From the digitally restored sound era films of the Hal Roach library: Twenty years after World War I, Private Laurel remains on duty guarding his lonely post in the trenches, since no one ever told him that the war had ceased. After Hardy catches his old pal in the newspaper headlines, he decides to visit Laurel in person and mistakes his old friend for missing a leg. When Hardy brings Laurel ho
John G. Blystone
Stan LaurelOliver HardyPatricia Ellis
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Scott T. RiversReviewed in the United States on October 25, 2009
4.0 out of 5 stars
Sublime Slapstick From Laurel and Hardy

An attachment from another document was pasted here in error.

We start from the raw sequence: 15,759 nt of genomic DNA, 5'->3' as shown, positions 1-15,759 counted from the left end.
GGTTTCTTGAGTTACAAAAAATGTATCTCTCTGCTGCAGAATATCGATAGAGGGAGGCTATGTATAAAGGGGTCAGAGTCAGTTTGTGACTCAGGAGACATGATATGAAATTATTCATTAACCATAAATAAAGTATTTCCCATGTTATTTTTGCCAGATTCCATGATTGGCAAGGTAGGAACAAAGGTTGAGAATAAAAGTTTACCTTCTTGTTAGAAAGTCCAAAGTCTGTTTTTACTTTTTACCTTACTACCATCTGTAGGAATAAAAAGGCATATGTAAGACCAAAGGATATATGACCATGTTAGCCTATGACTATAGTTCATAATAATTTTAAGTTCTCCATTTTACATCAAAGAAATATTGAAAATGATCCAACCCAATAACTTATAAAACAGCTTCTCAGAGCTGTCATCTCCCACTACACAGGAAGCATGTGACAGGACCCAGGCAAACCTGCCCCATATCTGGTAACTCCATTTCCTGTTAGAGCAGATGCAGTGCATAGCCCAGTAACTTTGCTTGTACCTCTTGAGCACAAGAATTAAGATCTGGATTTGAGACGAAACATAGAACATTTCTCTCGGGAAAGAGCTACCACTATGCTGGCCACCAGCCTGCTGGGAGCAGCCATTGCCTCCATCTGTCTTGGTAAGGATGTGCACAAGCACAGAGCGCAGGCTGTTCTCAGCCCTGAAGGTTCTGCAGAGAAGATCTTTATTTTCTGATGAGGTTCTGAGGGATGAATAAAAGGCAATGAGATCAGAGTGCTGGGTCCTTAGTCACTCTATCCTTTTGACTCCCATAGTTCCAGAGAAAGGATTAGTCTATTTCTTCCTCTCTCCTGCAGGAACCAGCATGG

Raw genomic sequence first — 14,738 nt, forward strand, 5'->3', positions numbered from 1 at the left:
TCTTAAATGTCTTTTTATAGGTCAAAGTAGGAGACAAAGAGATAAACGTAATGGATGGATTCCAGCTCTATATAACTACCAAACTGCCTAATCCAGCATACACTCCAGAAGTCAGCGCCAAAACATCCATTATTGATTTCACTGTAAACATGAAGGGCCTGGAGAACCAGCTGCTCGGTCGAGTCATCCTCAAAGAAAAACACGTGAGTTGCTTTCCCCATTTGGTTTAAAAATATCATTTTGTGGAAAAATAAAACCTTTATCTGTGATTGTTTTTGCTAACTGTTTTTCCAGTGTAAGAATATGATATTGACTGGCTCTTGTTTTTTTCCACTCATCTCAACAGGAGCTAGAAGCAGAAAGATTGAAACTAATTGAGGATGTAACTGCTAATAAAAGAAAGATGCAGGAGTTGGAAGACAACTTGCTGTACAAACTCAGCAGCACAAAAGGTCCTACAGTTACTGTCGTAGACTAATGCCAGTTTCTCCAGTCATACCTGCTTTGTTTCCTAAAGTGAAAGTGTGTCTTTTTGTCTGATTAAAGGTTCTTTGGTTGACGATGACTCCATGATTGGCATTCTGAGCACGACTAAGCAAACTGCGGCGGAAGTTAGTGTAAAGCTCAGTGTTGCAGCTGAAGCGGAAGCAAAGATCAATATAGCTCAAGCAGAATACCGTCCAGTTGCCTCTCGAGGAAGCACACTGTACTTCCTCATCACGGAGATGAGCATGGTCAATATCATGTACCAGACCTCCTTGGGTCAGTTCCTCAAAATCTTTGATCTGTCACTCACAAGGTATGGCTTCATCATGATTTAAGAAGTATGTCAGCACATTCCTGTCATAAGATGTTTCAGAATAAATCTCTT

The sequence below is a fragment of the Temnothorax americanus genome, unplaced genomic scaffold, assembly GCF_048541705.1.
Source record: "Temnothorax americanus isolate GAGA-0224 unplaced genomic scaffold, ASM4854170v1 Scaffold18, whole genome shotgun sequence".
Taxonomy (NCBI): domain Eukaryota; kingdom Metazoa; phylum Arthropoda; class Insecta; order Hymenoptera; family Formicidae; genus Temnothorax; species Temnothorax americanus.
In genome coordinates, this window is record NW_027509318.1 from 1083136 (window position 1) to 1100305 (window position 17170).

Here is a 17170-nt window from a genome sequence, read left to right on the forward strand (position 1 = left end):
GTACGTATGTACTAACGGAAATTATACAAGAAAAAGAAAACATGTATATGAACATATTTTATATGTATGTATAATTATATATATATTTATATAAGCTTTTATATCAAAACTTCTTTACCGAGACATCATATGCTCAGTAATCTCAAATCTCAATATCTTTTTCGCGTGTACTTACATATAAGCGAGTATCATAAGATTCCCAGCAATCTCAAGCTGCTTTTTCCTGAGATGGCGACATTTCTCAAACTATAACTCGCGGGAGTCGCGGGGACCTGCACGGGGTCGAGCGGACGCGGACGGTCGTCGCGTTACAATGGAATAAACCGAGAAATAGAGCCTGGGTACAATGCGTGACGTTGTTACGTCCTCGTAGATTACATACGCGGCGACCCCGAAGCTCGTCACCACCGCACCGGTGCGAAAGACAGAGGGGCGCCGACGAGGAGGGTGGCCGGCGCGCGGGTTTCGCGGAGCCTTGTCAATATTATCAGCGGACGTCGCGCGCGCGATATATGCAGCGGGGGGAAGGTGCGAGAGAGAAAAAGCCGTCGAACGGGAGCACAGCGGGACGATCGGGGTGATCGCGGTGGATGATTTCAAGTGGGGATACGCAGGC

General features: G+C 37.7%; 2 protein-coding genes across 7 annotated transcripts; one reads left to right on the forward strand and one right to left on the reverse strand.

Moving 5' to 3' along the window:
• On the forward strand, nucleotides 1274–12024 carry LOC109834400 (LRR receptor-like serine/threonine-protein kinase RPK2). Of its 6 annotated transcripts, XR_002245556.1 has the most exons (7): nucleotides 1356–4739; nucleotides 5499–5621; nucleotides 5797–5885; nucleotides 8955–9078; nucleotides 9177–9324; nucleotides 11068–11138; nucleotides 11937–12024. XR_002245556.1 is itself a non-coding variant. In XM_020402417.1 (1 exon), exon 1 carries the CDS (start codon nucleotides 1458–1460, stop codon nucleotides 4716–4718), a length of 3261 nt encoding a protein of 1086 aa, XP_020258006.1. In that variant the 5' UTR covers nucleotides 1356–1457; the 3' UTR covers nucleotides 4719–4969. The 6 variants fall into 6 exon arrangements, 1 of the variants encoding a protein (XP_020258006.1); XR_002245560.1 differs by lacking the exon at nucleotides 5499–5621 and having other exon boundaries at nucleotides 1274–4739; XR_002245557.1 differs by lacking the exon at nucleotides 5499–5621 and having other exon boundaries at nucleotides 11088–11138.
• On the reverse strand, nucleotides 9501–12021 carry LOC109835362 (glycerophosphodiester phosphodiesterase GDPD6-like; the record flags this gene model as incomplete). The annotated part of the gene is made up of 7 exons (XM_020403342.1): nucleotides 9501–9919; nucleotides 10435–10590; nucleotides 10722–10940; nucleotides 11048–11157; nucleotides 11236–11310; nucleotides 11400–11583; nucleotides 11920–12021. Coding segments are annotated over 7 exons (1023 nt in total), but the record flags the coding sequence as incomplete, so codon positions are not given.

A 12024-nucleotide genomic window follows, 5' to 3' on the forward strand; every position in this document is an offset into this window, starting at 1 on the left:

"Block-Heads" (1938) finds Stan Laurel and Oliver Hardy at the peak of their comic art. Running a brisk 57 minutes, there is little plot — only the simple pleasure of being in The Boys' company as they deliver one classic routine after another. If producer Hal Roach had utilized Laurel's original "black" ending (with Stan and Ollie's heads mounted on the wall of game hunter Billy Gilbert), the overall feature would rank alongside "Sons of the Desert" and "Way Out West." Instead, "Block-Heads" clumsily reprises the final gag from "We Faw Down" (1928). Despite this unfortunate lapse, the film remains among Laurel and Hardy's best. Marvin Hatley earned an Oscar nomination for his delightful score.
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